Since purchasing the facility more than 15 years ago, Entergy has invested more than $1.3 billion in safety and reliability improvements to ensure delivery of hundreds of millions of megawatt hours of emissions-free power to the region. Entergy also continues to invest in the local communities through philanthropic support, volunteerism and environmental stewardship. During the past few years, the company has donated millions of dollars in resources to create and sustain healthy, vibrant communities in the region, company officials said.

In January 2017, Entergy announced its plan for the shutdown of Indian Point Energy Center as part of a settlement with New York State. In exchange, New York State agreed to drop its legal challenges and support renewal of the operating licenses for the facility. Entergy continues to work closely with community groups and government officials to ensure the safe and orderly shutdown of Indian Point Energy Center.

New York Subways at the Sixth Seal (Revelation 6) vulnerable are NYC’s underwater subway tunnels to flooding?

Ashley Fetters

New York City is full of peculiar phenomena—rickety fire escapes; 100-year-old subway tunnels; air conditioners propped perilously into window frames—that can strike fear into the heart of even the toughest city denizen. But should they? Every month, writer Ashley Fetters will be exploring—and debunking—these New York-specific fears, letting you know what you should actually worry about, and what anxieties you can simply let slip away.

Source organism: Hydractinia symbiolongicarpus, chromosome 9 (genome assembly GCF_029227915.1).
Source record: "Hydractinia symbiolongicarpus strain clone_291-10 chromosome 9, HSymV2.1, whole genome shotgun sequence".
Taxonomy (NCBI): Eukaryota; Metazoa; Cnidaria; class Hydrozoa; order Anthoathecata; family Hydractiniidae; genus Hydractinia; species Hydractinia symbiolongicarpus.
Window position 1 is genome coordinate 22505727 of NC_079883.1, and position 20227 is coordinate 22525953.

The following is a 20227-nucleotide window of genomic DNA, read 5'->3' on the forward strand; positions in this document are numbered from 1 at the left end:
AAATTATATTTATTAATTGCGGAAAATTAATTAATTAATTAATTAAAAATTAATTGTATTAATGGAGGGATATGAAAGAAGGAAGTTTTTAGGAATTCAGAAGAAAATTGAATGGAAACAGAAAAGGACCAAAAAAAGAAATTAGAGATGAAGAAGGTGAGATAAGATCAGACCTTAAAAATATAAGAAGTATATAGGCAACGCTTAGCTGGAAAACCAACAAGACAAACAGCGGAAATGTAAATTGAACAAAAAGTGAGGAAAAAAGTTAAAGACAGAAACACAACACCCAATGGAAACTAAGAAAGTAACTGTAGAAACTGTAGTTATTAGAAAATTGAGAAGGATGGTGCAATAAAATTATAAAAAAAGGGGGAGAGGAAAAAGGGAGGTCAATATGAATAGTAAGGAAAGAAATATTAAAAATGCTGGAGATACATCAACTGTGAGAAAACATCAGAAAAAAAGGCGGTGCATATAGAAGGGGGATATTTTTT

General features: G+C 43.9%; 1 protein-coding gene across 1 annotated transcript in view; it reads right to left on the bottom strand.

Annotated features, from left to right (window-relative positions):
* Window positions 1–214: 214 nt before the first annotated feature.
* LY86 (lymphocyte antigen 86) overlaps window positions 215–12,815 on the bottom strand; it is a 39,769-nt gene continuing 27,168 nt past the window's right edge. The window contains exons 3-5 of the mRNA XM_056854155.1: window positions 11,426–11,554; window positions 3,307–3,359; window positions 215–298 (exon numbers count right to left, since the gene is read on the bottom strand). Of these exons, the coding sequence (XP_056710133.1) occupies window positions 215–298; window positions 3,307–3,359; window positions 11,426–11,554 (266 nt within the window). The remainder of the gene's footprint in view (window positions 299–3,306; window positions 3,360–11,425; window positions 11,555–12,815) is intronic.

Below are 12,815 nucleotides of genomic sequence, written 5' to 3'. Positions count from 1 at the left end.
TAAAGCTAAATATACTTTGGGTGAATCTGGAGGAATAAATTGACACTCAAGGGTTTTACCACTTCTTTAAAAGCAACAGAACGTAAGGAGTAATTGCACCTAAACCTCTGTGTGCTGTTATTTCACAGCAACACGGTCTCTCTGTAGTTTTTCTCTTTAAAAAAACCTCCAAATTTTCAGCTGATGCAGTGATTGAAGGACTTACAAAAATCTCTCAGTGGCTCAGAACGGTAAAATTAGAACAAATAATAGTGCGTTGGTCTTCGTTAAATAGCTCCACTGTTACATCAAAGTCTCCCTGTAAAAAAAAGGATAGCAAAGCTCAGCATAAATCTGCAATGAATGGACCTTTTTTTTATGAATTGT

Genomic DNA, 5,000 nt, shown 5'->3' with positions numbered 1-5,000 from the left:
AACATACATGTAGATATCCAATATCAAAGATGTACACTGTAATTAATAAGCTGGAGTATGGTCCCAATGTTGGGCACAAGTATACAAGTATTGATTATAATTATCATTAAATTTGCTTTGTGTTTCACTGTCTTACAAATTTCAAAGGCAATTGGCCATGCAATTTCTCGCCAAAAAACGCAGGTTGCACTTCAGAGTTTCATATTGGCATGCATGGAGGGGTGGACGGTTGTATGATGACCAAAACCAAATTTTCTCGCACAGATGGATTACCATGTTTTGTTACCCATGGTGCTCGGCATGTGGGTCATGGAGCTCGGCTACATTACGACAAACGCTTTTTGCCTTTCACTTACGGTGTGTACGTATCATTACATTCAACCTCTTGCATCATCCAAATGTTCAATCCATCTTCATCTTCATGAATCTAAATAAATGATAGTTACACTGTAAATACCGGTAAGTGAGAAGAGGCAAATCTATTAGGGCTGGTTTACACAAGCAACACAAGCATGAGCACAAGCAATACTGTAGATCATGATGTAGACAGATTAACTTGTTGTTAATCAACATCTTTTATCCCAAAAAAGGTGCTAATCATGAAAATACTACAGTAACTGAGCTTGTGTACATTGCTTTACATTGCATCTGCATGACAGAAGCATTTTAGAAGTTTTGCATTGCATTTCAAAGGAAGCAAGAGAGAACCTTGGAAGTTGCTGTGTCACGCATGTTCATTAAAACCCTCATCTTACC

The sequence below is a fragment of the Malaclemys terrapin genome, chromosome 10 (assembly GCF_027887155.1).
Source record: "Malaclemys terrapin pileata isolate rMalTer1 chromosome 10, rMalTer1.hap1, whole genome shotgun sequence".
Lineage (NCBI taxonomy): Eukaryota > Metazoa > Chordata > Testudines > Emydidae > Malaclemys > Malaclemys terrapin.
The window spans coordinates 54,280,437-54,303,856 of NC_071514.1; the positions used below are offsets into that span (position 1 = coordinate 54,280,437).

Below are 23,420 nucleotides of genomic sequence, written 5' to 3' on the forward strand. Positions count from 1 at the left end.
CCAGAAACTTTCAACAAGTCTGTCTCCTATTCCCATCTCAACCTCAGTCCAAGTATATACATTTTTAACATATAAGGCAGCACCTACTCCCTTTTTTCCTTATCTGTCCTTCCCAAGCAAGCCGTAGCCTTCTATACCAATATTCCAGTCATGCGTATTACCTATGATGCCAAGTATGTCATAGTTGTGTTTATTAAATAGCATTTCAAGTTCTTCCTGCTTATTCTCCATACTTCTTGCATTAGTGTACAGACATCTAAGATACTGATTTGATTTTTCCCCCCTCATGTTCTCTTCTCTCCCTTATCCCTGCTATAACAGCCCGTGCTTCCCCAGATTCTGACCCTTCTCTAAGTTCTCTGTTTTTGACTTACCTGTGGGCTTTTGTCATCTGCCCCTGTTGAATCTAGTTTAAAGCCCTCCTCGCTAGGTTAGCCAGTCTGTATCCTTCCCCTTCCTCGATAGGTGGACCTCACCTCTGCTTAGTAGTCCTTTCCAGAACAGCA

The 25-minute subway commute from Crown Heights to the Financial District on the 2/3 line is, in my experience, a surprisingly peaceful start to the workday—save for one 3,100-foot stretch between the Clark Street and Wall Street stations, where for three minutes I sit wondering what the probability is that I will soon die a torturous, claustrophobic drowning death right here in this subway car.

The Clark Street Tunnel, opened in 1916, is one of approximately a dozen tunnels that escort MTA passengers from one borough to the next underwater—and just about all of them, with the exception of the 1989 addition of the 63rd Street F train tunnel, were constructed between 1900 and 1936.

Each day, thousands of New Yorkers venture across the East River and back again through these tubes buried deep in the riverbed, some of which are nearing or even past their 100th birthdays. Are they wrong to ponder their own mortality while picturing one of these watery catacombs suddenly springing a leak?